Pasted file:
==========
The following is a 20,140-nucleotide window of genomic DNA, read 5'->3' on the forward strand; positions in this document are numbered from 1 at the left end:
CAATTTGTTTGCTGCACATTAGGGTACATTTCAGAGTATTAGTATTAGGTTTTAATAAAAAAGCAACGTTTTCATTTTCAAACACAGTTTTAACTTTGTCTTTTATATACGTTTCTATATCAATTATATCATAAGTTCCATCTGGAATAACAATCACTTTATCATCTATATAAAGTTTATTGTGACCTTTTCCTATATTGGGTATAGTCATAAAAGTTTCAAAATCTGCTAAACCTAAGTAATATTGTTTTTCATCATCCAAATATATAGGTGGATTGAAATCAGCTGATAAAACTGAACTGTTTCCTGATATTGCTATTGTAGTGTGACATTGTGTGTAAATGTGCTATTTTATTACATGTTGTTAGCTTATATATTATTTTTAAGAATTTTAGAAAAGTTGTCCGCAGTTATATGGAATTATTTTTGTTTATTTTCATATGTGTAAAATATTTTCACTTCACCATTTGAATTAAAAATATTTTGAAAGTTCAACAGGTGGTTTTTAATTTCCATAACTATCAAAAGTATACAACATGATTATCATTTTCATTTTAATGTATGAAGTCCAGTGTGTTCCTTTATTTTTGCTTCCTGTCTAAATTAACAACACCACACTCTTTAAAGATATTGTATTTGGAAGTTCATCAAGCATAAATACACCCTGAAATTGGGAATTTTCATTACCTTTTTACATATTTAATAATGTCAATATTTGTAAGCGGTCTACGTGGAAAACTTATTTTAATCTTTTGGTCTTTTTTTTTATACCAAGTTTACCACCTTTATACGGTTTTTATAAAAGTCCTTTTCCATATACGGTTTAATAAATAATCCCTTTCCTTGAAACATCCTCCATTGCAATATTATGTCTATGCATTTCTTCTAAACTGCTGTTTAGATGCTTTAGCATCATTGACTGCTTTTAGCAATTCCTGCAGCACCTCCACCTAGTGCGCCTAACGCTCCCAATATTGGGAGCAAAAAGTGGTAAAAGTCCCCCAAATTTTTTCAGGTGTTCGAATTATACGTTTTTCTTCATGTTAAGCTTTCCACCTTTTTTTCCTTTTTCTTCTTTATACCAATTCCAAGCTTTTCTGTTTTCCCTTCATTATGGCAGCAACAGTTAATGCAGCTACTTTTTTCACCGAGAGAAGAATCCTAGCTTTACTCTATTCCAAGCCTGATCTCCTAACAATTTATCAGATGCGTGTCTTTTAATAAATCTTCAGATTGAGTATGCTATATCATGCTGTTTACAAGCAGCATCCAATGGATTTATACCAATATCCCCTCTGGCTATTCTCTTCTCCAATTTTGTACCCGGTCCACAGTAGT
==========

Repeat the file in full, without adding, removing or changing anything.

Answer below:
The following is a 20,140-nucleotide window of genomic DNA, read 5'->3' on the forward strand; positions in this document are numbered from 1 at the left end:
CAATTTGTTTGCTGCACATTAGGGTACATTTCAGAGTATTAGTATTAGGTTTTAATAAAAAAGCAACGTTTTCATTTTCAAACACAGTTTTAACTTTGTCTTTTATATACGTTTCTATATCAATTATATCATAAGTTCCATCTGGAATAACAATCACTTTATCATCTATATAAAGTTTATTGTGACCTTTTCCTATATTGGGTATAGTCATAAAAGTTTCAAAATCTGCTAAACCTAAGTAATATTGTTTTTCATCATCCAAATATATAGGTGGATTGAAATCAGCTGATAAAACTGAACTGTTTCCTGATATTGCTATTGTAGTGTGACATTGTGTGTAAATGTGCTATTTTATTACATGTTGTTAGCTTATATATTATTTTTAAGAATTTTAGAAAAGTTGTCCGCAGTTATATGGAATTATTTTTGTTTATTTTCATATGTGTAAAATATTTTCACTTCACCATTTGAATTAAAAATATTTTGAAAGTTCAACAGGTGGTTTTTAATTTCCATAACTATCAAAAGTATACAACATGATTATCATTTTCATTTTAATGTATGAAGTCCAGTGTGTTCCTTTATTTTTGCTTCCTGTCTAAATTAACAACACCACACTCTTTAAAGATATTGTATTTGGAAGTTCATCAAGCATAAATACACCCTGAAATTGGGAATTTTCATTACCTTTTTACATATTTAATAATGTCAATATTTGTAAGCGGTCTACGTGGAAAACTTATTTTAATCTTTTGGTCTTTTTTTTTATACCAAGTTTACCACCTTTATACGGTTTTTATAAAAGTCCTTTTCCATATACGGTTTAATAAATAATCCCTTTCCTTGAAACATCCTCCATTGCAATATTATGTCTATGCATTTCTTCTAAACTGCTGTTTAGATGCTTTAGCATCATTGACTGCTTTTAGCAATTCCTGCAGCACCTCCACCTAGTGCGCCTAACGCTCCCAATATTGGGAGCAAAAAGTGGTAAAAGTCCCCCAAATTTTTTCAGGTGTTCGAATTATACGTTTTTCTTCATGTTAAGCTTTCCACCTTTTTTTCCTTTTTCTTCTTTATACCAATTCCAAGCTTTTCTGTTTTCCCTTCATTATGGCAGCAACAGTTAATGCAGCTACTTTTTTCACCGAGAGAAGAATCCTAGCTTTACTCTATTCCAAGCCTGATCTCCTAACAATTTATCAGATGCGTGTCTTTTAATAAATCTTCAGATTGAGTATGCTATATCATGCTGTTTACAAGCAGCATCCAATGGATTTATACCAATATCCCCTCTGGCTATTCTCTTCTCCAATTTTGTACCCGGTCCACAGTAGT